Chance of sucess
Your project has only a few candidates after sieving over prime exponents. Have you considered your chances of success? :confused:

Low but not zero. Just hoping if we are lucky.

Somebody said he had calculated there were 0.27 primes out there up to 5M. Far from 0, I'd say. I like the idea of the possibility just to find one prime and to say mission accomplished (not in the George W. sense, of course).
H. 
I already posted to the same effect, saying that considering n>1.4M and low weight it's very hard to find the next Cullen with [I]any[/I] exponent but they deleted my post :furious: I wonder have I offended someone??

I'm sorry, Kosmaj, when you posted, the subforum was a mess, (it is still, but less and less); I had to move threads, make new ones etc. (don't ask why), I tried to save your post, but then I physically deleted it, and it was gone; I apologize and I hope I didn't offend you from the very beginning.
Truly yours, H. 
No problems, but when I posted there was only one thread ("Welcome") and one post in it. :smile:
FYI, it was proven back in 1976 that "almost all" Cullen numbers Cn are composite, i.e. (using cool TeX notation): [tex]\lim_{x\to\infty}C_\pi(x)/x=0[/tex] where [tex]C_\pi(x)[/tex] denotes the number of Cullen numbers Cn =< x which are prime. On the other hand it is "still conjectured that there are infinitely many Cullen primes but it is unknown if Cp can be prime for some prime p." (quoted from [URL="http://primes.utm.edu/top20/page.php?id=6"]here[/URL] where all currently known Cullen primes are listed.) 
[QUOTE=hhh;102006]Somebody said he had calculated there were 0.27 primes out there up to 5M.[/QUOTE]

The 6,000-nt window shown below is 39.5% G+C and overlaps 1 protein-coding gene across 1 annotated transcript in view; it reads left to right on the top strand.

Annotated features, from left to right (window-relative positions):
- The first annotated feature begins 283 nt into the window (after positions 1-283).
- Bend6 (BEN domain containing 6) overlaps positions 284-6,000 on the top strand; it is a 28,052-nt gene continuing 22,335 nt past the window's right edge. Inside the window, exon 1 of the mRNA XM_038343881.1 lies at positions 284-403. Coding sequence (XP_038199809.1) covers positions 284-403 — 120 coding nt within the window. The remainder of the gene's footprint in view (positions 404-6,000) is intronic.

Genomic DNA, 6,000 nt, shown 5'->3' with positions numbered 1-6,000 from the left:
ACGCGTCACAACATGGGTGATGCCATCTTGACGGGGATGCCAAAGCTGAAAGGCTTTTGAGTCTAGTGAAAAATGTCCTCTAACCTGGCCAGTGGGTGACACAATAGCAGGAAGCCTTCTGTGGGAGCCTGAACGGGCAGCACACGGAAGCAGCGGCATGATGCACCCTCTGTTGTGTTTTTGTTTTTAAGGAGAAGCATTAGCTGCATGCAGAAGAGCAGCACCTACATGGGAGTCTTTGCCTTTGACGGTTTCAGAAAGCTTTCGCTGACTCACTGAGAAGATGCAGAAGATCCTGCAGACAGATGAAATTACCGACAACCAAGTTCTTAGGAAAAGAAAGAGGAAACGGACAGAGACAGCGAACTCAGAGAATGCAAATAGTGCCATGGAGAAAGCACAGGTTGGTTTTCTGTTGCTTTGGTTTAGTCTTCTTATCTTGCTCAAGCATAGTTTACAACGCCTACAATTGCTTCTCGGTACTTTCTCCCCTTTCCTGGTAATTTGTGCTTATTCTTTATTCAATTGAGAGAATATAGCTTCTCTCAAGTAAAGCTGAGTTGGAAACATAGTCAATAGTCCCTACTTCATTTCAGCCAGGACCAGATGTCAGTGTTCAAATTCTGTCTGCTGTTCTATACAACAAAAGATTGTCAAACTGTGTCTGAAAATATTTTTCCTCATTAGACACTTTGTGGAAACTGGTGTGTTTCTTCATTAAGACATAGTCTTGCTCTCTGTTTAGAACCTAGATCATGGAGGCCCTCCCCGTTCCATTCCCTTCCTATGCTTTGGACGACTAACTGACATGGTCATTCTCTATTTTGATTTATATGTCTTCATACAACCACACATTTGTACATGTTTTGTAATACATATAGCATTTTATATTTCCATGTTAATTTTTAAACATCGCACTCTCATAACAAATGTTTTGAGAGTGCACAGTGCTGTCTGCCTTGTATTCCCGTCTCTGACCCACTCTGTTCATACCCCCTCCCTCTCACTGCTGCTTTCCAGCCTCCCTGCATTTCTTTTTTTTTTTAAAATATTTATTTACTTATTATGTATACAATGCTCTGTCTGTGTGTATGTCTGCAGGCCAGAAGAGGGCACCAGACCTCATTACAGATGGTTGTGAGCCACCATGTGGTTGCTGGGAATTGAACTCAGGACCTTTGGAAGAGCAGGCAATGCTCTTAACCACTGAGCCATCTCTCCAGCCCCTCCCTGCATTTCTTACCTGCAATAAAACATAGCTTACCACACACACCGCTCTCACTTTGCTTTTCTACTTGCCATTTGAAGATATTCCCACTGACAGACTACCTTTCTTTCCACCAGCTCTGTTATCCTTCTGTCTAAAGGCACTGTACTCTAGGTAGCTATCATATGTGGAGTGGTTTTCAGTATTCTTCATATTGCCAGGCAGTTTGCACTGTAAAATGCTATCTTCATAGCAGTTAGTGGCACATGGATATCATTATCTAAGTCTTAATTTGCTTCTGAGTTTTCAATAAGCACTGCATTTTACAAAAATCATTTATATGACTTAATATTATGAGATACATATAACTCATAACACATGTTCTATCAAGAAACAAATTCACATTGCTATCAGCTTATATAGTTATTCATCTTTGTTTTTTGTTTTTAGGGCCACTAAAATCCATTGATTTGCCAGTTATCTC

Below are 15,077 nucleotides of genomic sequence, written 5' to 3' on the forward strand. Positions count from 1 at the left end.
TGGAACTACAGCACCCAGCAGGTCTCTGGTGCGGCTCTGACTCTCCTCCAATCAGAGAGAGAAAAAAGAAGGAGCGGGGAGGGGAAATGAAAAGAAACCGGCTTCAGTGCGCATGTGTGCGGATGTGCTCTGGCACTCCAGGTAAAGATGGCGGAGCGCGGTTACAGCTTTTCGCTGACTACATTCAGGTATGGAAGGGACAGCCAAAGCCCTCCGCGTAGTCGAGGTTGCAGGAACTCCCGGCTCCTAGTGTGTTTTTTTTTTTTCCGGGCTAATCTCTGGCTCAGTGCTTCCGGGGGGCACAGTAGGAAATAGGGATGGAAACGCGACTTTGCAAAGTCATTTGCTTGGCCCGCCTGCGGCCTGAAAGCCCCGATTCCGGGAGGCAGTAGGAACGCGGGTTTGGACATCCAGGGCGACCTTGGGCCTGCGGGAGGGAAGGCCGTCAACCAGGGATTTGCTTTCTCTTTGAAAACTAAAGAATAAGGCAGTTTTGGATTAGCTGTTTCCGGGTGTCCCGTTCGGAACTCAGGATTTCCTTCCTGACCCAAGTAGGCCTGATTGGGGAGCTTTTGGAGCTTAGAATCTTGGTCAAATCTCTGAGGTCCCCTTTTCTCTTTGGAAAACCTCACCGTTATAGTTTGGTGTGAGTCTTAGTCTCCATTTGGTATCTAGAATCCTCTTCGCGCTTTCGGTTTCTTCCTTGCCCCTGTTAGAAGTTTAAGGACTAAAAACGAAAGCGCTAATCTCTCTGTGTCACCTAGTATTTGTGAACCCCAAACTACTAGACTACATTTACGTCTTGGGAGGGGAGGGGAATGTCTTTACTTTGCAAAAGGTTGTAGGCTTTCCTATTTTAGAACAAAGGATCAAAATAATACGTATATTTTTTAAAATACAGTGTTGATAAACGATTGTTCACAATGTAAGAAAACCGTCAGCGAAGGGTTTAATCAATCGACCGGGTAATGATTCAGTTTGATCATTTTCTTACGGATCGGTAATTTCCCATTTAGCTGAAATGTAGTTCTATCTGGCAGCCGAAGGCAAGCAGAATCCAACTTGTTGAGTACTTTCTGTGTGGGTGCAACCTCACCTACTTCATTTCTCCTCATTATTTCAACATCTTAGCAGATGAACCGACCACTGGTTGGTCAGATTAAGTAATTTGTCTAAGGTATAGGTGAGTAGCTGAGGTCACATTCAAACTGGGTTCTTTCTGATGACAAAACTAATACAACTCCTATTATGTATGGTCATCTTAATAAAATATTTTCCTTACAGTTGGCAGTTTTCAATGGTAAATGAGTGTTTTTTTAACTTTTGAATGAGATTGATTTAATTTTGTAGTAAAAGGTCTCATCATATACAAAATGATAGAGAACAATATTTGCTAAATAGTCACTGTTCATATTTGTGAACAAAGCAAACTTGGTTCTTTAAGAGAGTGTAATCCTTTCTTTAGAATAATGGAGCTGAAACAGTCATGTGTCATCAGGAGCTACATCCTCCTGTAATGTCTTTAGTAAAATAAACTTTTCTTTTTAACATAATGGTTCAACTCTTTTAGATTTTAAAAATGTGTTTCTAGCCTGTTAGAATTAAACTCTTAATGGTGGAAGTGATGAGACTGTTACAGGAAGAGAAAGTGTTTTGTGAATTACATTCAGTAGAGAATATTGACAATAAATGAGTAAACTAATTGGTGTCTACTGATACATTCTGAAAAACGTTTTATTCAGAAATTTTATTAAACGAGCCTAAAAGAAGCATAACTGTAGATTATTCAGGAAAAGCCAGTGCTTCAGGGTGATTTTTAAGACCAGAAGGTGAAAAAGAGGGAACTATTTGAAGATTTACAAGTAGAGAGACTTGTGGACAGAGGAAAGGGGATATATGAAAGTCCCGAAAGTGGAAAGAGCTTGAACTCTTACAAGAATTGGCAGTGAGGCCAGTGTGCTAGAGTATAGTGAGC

If we assume that the chance of a random Cullen number [TEX]n=k\cdot 2^k+1[/TEX] to be prime is [TEX]\frac{2}{\log{n}}\approx \frac{2}{\log{k}+k\log{2}}[/TEX] then we have: [TEX]\sum_{k=1.5M}^{5M}{\frac{2}{\log{k}+k\log{2}}}\approx 0.2344[/TEX] where the sum is taken only on prime numbers. We also know that we don't have any result for k<1.5M. 
[QUOTE]If we assume that the chance of a random Cullen number n=k\cdot 2^k+1 to be prime is
\frac{2}{\log{n}}\approx \frac{2}{\log{k}+k\log{2}}[/QUOTE] :ermm: I don't see this. Please explain why you use this assumption. [QUOTE]then we have: \sum_{k=1.5M}^{5M}{\frac{2}{\log{k}+k\log{2}}}\approx 0.2344 where the sum is taken only on prime numbers. We also know that we don't have any result for k<1.5M.[/QUOTE] ... is illogical. :alien: If my chance of throwing a "six" is 1/6 then by throwing twice my chance does not become 1/3, but rather 1(5/6)^2. That is the chance of being unsuccessful is 5/6 at the first throw and at the second throw it is (5/6)^2, meaning my chance of success at the second throw is 1(5/6)^2 which is 11/36. Am I missing something? 
can we use the second graph here to predict the next prime
[url]http://www.research.att.com/~njas/sequences/table?a=5849&fmt=5[/url] It looks like the cullen prime numbers fall in a near straight line. 
:lol: What is the plot of the [I]prime k[/I] Cullen Primes?
What would be the projected size of the next (pure) Cullen and, with all things being equal, that the new prime would have a prime "k"? 
I tried to plot the log of the largest prime factor for all the prime cullen number's k and found the plot to be a straight line too.
May be the prime cullen prime is close by.:smile: 
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